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Gulf Oil Spill Leaves Local Businesses With A Lost Summer

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ORANGE BEACH, Ala. — A stack of business cards for tourists sits on a countertop beside the cash register at Zeke's Marina on the Alabama shore. Beside it sits another stack, advertising mental health counseling for locals.

It's been a depressing summer for business owners along the coasts of Alabama and the Florida Panhandle. Unlike Louisiana, which has fishing, and Mississippi, which has gambling, resort towns on this stretch of sugar-white sand rely largely on one industry: tourism.

The oil well that blew on April 20 off Louisiana and sullied the season is now capped, at least temporarily, and has been pumped with drilling mud to stem the flow. But with just a few weeks left before school starts, and many tourists having already made other plans, business owners say the remaining time before Labor Day will largely do nothing to keep them afloat.

Even now, with the beaches relatively clean and the water clear, business is a bust as many tourists stay away, having heard about soiled beaches or fearing the unknown. Oil or no oil, the summer is shot, and everyone from hotel managers to souvenir shop owners and restaurateurs is looking to BP PLC to help keep their doors opens, their employees paid and their livelihoods intact until next summer.

At the Paradise Inn Motel on the main drag in Pensacola Beach, Fla., where a bright yellow sun on the sign advertises its bayside bar and grill, manager Dana Powell said the remaining few weeks of the peak season won't even be a Band-Aid to the bottom line. The inn is usually booked full through the summer but is now down about 50 percent.

Powell wondered whether she would even have a job this winter.

"I don't ask that question because I don't want to know," she said, shaking her head. "Anxiety, stress. People have been pretty miserable around here. It's just been depressing."

About 25 miles east in Perdido Key, Fla., souvenir shop owner Wayne Cavalier is exhausted. He has given up on saving summer and now spends most of his days plowing through paperwork for his BP claims.

"There's just not enough business left to save us," he said. "Without BP, we're done."

Cavalier runs two souvenir shops along the coast road, selling beach towels, T-shirts, sandals, rafts, shells, jewelry and other fare typical of tourist traps. He speaks with grief in his voice, pausing occasionally to sigh.

"I'm in jeopardy of closing both of them down, and just losing them," he said. "All of this is coming down on me, man. We're just trying to make a living."

Tony Kennon, mayor of Orange Beach, agreed that BP will have to come through on claims for many of his constituents to stay afloat.

"Summer's gone, and there was nowhere near enough cash generated for our businesses to make it through the off-season," Kennon said. "We're going to do the best we possibly can with the remaining weeks, but our businesses won't survive without BP's help."

The company has begun speeding up the claims process for business owners along the coast and has started easing documentation requirements, BP spokeswoman Pat Wright said Tuesday.

Taxable lodging rentals for Orange Beach area and Gulf Shores, just down the road, declined 7.3 percent from the year before for May alone, according to the Alabama Gulf Coast Convention & Visitors Bureau. Numbers are not in yet for June and July, typically the busiest months and those that saw the most tourist cancellations this year.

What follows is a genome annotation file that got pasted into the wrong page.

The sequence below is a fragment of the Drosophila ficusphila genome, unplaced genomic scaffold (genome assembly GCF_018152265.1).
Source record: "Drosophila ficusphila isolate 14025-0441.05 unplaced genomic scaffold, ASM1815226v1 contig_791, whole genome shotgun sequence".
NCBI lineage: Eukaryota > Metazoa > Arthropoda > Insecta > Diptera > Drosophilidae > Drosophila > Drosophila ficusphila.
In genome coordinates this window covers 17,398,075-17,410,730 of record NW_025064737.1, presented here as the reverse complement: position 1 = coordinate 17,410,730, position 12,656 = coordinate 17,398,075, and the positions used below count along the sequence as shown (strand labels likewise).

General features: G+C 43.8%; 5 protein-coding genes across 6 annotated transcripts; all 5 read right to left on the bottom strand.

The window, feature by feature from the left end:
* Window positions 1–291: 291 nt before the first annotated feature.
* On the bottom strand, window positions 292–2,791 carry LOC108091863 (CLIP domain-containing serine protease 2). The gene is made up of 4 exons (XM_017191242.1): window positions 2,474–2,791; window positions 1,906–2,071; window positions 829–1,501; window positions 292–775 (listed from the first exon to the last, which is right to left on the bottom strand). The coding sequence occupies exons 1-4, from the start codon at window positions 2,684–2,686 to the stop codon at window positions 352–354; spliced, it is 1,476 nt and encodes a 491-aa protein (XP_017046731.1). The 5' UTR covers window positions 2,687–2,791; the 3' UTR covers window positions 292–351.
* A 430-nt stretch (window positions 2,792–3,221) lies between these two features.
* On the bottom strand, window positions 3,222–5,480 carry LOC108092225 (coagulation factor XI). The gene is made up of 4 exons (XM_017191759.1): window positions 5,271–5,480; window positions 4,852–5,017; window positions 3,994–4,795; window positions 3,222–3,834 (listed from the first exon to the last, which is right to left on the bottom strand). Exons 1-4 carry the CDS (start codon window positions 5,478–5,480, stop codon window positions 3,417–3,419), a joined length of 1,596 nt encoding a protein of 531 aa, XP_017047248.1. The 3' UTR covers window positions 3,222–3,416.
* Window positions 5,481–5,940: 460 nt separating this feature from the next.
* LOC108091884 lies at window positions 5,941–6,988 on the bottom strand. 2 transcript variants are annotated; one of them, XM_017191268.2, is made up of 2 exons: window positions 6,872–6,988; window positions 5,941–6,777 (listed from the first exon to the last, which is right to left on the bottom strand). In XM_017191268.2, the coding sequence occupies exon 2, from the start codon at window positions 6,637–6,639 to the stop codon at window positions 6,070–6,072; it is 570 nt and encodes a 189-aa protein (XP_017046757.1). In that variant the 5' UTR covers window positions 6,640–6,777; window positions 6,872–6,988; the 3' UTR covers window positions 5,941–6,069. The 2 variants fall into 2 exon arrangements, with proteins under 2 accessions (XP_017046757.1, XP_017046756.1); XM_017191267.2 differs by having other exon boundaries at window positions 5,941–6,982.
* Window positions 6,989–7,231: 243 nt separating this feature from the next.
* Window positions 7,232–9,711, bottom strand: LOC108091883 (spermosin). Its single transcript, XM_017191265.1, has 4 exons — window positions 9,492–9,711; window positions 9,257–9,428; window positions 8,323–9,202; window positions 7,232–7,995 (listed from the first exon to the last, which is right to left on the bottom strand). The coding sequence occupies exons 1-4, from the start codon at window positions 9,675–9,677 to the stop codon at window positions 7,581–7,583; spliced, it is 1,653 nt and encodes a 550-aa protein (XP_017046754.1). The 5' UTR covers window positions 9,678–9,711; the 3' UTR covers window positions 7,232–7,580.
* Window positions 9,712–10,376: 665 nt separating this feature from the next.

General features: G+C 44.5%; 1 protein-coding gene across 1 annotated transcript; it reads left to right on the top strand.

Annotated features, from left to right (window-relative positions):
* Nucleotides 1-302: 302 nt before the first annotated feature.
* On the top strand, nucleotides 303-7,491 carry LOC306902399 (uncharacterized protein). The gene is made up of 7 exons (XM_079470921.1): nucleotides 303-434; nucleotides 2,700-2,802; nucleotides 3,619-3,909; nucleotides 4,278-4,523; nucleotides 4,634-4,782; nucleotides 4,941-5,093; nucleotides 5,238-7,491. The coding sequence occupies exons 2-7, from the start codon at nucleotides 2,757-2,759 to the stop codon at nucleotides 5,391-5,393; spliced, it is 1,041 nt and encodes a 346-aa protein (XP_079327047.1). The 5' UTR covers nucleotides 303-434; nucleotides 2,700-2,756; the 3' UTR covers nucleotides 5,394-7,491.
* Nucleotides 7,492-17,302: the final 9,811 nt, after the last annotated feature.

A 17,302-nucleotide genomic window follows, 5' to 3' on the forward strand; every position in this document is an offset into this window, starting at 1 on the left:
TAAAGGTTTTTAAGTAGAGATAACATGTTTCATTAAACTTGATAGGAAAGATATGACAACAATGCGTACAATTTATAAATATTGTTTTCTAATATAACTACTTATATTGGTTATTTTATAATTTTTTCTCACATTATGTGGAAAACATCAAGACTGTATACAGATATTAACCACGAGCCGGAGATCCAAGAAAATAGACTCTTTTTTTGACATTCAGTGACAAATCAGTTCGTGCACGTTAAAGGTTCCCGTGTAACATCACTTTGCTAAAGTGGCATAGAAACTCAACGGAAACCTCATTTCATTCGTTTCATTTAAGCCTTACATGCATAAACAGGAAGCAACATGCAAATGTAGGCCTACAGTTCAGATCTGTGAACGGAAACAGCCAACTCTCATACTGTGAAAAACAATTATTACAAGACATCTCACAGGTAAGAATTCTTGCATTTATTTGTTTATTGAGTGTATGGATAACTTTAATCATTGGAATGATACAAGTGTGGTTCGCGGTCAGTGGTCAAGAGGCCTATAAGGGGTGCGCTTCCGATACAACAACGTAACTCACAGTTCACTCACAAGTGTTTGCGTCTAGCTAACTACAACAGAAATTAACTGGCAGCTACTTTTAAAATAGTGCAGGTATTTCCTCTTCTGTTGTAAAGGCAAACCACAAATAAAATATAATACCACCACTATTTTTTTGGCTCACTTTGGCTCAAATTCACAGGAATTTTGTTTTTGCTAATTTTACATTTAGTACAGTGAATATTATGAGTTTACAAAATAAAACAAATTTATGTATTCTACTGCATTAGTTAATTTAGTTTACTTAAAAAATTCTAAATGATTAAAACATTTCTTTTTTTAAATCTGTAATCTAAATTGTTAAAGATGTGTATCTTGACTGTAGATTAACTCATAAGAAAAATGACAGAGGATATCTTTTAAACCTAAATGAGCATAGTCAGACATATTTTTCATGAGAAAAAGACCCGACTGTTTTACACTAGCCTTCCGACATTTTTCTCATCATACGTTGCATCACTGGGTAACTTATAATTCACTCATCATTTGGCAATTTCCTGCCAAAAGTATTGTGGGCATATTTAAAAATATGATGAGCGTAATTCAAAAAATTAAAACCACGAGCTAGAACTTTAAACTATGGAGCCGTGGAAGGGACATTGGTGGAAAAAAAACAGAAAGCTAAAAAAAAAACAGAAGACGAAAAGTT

A recent report from the Natural Resources Defense Council found the oil had forced beaches along the Gulf Coast to issue nearly 10 times as many closing and advisory days as last year – more than 2,000, compared with 237 in 2009.

The Fourth of July weekend fizzled, with many fireworks displays canceled, replaced instead by cleanup workers and heavy equipment removing oil-stained sand from the beaches.

Tourist traffic picked up this past weekend in Gulf Shores, bringing a drive-in crowd that can make last-minute plans – but not the kind of weeklong visitors who make or break the summer.

A few scattered tar balls stained the sand and a light sheen shimmered in the sun just offshore while families splashed in the surf, sunbathed and tried to make the best of one of the first nice – and clean – beach weekends there in weeks.

"Growing up, we always came to Gulf Shores, and this is about as pretty the water has looked as I can remember," said Michael Hitch, 34, a pastor from New Orleans who came over for the weekend with his wife and three children.

"Well, at least today it is," he added with a nervous chuckle. "We've been staying away for about 2 1/2 months now."

Even with weekend tourist traffic picking up, it's nowhere near what it should be.

Don Roberts just opened his beachside service business in Gulf Shores this year, hoping to make some cash renting chairs, floats and umbrellas.

"The season's over now, man," Roberts said with a sigh, sweating in the early morning sun as he set out his wares. A few tourists trickled by, but an hour later, he had made no sales.

"I just hope people start coming back if they haven't already made other plans," he said. "It's going to be tough."

No matter that the beaches appear clean and the water clear now, perception – not oil – has become the region's biggest hurdle.

"Look at the beach; it's as clean as it can be," griped B.J. Johnson, owner of Funny Cars in Pensacola Beach, which rents out vehicles similar to golf carts that visitors can use to ferry themselves around town. "But where are the people?"

He's waiting on his BP claims check to help keep his doors open.

"We're 30 days away from Labor Day. You can't make up an entire summer in 30 days," Johnson said. "There's just no way."

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